365 community marketing is the future – CLI founder
Community marketing is the model of the future and creates “awesome” monetisation opportunities for event organisers, according to a new association leader.
RD Whitney is founder of the Community Leaders Institute (CLI), which is the world’s first independent global educational body across the sector.
It is the brainchild of experts from the events, media and community industries – offering tools and training to professionals.
This 365 engagement approach has flourished over the last 18 months, when organisations were forced to rethink how they connect and inform their audiences.
‘The monetisation opportunities are awesome’
It now provides a model for organisers to create year-round revenue and heighten their brand awareness using digital tools.
RD said: “The monetisation opportunities are awesome.
“Let’s say you have a nice trade show or event around a particular industry where buyers and sellers are creating millions or billions of dollars of transactions.
“Why wouldn’t you take advantage of the fact that you have a great connection and trust with the buyer and the seller?
“Create validation products, create online training products, create certification products, create online directories that can help people connect 365.
“Create peer networks, subscription-based peer networks where non-competing people can come together to learn from each other’s failures and successes.
“You don’t need anybody in the middle and then you can just connect them.
“So there’s so many opportunities to do it. You can do it online and offline together.”
CLI – which is free to join – features a toolkit of templates, worksheets, playbooks and guides to help professionals launch or grow their communities.
It will also include a programme of training led by thought leaders, alongside a directory with around 1680 vendors focussed on these associations.
The organisation is also adding features to the platform to best serve its members based on their input – “people support what they help create,” said RD.
He added: “Marketing is moving that way: associations, non-profits, corporations, media and event companies are moving that way.
“Companies that never wanted to have anything to do with any of this stuff, now they’re suddenly all community companies.
“So I thought, what if we created a community for community leaders – and so we just launched this CLI.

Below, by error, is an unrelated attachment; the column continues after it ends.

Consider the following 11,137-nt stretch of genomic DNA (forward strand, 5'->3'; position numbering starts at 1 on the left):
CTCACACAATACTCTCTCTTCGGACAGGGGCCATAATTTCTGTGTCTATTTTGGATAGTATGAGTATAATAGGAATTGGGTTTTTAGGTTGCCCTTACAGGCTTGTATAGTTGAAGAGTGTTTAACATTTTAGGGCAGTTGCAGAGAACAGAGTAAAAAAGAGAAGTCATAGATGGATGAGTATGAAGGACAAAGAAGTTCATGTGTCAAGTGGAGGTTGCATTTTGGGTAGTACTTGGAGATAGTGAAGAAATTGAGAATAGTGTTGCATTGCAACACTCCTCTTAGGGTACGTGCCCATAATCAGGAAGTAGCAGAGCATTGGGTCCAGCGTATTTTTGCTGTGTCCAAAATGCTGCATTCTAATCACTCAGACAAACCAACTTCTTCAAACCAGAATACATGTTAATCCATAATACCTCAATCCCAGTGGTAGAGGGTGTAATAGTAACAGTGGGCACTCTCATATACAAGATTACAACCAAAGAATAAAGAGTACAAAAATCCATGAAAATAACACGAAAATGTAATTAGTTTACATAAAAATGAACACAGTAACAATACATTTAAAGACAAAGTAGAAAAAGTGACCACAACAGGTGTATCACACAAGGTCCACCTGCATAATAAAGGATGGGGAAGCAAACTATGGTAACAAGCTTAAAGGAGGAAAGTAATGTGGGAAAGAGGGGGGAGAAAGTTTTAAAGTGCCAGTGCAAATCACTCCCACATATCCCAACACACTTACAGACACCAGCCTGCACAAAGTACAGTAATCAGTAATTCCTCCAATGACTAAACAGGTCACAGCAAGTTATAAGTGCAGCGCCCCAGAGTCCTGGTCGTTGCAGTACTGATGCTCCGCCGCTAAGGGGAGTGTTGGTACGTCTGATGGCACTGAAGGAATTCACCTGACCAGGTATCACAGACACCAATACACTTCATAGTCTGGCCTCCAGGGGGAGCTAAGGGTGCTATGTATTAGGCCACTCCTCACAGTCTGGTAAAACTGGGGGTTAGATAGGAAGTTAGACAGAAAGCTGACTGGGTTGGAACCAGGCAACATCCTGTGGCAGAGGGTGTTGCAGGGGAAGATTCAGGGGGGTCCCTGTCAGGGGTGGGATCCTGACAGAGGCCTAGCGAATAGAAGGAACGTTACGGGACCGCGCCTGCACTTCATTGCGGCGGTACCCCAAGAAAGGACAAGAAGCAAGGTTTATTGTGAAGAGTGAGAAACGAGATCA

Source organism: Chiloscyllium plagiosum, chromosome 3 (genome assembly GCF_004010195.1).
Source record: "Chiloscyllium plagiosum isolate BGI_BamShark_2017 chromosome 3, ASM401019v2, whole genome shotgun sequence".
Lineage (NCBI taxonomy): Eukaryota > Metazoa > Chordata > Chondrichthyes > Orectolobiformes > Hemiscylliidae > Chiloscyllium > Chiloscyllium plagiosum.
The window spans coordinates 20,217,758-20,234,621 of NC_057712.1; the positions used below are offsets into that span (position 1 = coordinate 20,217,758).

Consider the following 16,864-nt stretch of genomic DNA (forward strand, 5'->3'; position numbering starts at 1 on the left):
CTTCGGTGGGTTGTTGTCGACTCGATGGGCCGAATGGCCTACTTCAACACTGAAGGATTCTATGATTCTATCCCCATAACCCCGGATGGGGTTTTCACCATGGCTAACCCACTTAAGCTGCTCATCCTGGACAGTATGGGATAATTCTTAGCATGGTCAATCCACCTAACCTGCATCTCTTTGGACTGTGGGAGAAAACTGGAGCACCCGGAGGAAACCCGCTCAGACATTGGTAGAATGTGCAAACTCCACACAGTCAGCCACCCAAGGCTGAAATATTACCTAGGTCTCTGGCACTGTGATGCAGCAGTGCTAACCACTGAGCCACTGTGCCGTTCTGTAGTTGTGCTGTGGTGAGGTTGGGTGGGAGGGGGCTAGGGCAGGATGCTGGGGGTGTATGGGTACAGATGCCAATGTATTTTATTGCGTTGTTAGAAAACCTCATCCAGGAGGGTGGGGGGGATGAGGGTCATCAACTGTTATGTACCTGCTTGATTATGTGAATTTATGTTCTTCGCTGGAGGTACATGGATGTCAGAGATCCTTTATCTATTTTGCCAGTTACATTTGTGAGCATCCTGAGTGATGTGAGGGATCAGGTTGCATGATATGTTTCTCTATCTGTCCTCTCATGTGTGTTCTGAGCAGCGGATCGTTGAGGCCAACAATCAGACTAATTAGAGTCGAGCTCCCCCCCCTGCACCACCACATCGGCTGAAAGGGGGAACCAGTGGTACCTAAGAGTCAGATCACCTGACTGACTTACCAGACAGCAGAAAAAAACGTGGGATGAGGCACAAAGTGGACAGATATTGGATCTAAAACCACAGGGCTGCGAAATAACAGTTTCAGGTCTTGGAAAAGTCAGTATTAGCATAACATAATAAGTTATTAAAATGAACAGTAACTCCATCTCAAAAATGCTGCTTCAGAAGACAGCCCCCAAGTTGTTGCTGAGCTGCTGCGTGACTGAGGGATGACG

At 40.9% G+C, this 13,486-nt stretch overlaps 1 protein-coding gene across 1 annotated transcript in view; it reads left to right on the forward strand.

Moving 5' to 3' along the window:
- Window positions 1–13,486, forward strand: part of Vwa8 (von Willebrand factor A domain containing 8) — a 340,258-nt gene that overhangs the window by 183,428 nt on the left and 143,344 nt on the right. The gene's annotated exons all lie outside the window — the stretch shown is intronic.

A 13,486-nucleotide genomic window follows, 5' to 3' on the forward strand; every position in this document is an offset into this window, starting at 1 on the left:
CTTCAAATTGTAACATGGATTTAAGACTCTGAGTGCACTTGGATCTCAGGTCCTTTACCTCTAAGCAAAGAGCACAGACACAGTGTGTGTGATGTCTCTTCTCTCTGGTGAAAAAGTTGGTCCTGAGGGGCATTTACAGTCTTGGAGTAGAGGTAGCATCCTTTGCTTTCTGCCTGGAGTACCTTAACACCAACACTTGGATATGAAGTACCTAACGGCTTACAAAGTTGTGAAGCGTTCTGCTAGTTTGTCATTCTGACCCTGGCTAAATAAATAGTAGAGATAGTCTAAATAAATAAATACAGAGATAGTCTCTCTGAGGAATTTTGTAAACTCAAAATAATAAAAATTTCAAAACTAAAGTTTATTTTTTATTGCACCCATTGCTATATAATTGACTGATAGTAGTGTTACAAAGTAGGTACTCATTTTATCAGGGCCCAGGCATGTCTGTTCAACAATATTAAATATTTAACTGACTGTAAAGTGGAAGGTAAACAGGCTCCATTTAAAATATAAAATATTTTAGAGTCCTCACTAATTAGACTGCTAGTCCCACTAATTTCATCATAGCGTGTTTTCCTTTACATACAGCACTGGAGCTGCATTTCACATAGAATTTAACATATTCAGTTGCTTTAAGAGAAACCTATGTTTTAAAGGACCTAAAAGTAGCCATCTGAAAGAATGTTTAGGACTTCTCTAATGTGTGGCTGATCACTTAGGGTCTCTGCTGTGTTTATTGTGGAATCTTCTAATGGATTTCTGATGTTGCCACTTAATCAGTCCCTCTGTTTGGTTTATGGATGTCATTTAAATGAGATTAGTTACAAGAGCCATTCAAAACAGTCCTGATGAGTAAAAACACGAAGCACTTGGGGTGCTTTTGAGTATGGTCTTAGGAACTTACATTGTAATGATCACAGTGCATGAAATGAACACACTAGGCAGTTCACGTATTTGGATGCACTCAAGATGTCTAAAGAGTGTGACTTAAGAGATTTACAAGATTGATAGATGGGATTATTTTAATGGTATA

“What we realised was that there was really no organisation, connecting all these community things around the world – that’s what we intend to do.”
RD, who is also 365 Media CEO, said he became certain the community economic model was the way forward after seeing a TechCrunch headline earlier this year.
It claimed that the “chief community officer is the new CMO”, highlighting how companies are paying more attention to various channels as remote work and digital communication have become more widespread.
Meanwhile, 28% of start-up founders told a First Round survey that these associations were critical to their success – describing them as their business moat.
A 365 community can increase engagement year-round by delivering “always-on” content, marketplaces which can traffic leads over 12 months as well as virtual or hybrid events.
Vendors such as ExpoPlatform allow organisations to target potential customers and engage existing ones throughout the year, with a seamless experience from articles, to webinars, to hybrid events.
A robust engagement strategy drives participation all year round, allowing a company to generate a ready supply of leads and brand advocates to help it grow.
This is similar to a business-to-consumer subscription economy model which has seen a 435% surge over the last nine years, according to Zuora research.
The subscription model creates predictable, recurring revenue streams for businesses, and can be used by exhibition organisers to have suppliers subscribe for a year of activity rather than a one-off event.
‘The good news is, this is incredibly profitable’